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Attic Ventilation

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Attic Ventilation

Attic Ventilation

Have you verified whether you need additional attic ventilation or not? A good way to tell is to stand beneath your attic access door on a hot summer day. Open the door and if you feel a rush of air swirl around you and race into the attic, it is a good bet that you need additional ventilation.

Florida building codes require some attic ventilation unless you utilize a spray foam system that seals your attic from outside air completely making it part of your air conditioned barrier. For most of us, we have soffit ventilation around the eaves of our homes.

By and large the soffit ventilation serves as ample venting but does not move much air continually. You can use power attic ventilators to generate additional air flow but it requires electricity to power them. The other ventilation systems are called passive vents. As the hot air rises, it escapes out through these vents as it is replaced by the air entering through your soffits. These vents are called ridge vents, off-ridge vents and dead air vents or passive vents.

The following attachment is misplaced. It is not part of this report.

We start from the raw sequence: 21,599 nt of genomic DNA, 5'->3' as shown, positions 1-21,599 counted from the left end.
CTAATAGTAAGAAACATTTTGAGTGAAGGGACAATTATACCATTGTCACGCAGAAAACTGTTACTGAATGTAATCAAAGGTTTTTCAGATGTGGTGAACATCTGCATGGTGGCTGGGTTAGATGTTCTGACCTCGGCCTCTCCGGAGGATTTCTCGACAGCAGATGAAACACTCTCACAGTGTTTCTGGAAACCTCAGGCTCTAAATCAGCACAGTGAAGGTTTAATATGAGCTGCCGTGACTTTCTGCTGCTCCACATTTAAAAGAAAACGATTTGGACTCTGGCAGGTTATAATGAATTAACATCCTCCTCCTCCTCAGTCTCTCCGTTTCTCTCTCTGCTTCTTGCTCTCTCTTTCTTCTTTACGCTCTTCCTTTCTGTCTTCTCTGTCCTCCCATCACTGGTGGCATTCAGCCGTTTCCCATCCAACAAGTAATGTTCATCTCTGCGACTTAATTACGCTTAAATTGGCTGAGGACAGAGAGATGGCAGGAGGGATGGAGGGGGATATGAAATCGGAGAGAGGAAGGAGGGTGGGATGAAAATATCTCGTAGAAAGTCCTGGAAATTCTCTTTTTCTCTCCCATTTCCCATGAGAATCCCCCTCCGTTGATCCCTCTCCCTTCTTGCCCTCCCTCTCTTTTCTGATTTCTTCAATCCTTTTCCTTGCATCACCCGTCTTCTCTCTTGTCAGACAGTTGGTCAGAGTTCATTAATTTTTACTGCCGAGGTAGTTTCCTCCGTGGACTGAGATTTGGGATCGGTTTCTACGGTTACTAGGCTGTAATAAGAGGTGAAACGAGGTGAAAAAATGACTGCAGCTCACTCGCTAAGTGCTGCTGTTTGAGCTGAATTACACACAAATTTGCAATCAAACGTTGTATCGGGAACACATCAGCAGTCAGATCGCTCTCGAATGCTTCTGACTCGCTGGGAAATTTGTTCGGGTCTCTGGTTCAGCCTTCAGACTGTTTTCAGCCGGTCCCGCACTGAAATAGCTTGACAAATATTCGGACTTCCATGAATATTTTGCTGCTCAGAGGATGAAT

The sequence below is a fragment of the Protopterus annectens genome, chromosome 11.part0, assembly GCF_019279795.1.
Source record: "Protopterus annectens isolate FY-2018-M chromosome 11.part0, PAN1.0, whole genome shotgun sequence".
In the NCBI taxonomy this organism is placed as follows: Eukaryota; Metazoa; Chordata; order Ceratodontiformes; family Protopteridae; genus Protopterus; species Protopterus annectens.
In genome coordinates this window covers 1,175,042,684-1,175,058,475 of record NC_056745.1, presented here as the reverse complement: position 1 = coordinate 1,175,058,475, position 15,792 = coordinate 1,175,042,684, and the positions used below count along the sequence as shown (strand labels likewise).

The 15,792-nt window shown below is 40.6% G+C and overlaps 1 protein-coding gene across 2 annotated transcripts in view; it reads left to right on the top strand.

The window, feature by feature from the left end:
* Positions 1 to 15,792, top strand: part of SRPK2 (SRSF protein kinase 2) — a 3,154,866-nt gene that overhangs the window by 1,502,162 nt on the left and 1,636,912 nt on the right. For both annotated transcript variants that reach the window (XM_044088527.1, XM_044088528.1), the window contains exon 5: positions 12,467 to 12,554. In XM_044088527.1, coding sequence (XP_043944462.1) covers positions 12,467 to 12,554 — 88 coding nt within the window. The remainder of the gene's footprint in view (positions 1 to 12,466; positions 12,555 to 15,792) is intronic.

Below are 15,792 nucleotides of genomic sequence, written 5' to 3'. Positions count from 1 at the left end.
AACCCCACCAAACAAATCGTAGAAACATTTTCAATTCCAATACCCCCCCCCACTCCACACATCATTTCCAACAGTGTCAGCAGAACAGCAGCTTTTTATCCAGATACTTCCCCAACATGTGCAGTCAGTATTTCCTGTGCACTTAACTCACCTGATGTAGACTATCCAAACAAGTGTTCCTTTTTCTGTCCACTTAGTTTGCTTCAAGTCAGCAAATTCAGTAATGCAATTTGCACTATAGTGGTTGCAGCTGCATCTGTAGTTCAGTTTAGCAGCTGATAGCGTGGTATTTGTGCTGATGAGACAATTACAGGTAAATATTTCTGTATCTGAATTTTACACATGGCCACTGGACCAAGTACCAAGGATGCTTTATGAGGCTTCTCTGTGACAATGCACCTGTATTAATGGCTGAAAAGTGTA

Any roofer will be glad to sell you a ventilation system because they are money makers for the roofers, but you should realize that what you are agreeing to is putting holes in your roof. You are breaking your roof system and relying on the sealants and flashing details the roofer has to use. Metal vents rust out and are prone to damage from wind born objects in storms. Wind driven rain can be forced inside creating leaks and they all require some substantial maintenance at or about the half-life time frame of your roof.

If your old roof  utilized them, then feel free to replace them with like vents or change the vent system altogether when you replace your roof but do not expect additional venting to change the temperatures of your attic dramatically. This will not happen. Your attic is going to be hot in the summer and cool in the winter. Big roomy attics feel a little cooler in the summers than do the smaller attic spaces. This is only due to a larger air space and the ease of your movement in it. Your insulation is on top of your ceilings to prevent the attic temperatures from impacting your home. The greatest impact on the temperatures inside your home comes from your doors and windows. Add ventilation because you just simply want to and not because you expect a greater difference in the conditions you currently experience.

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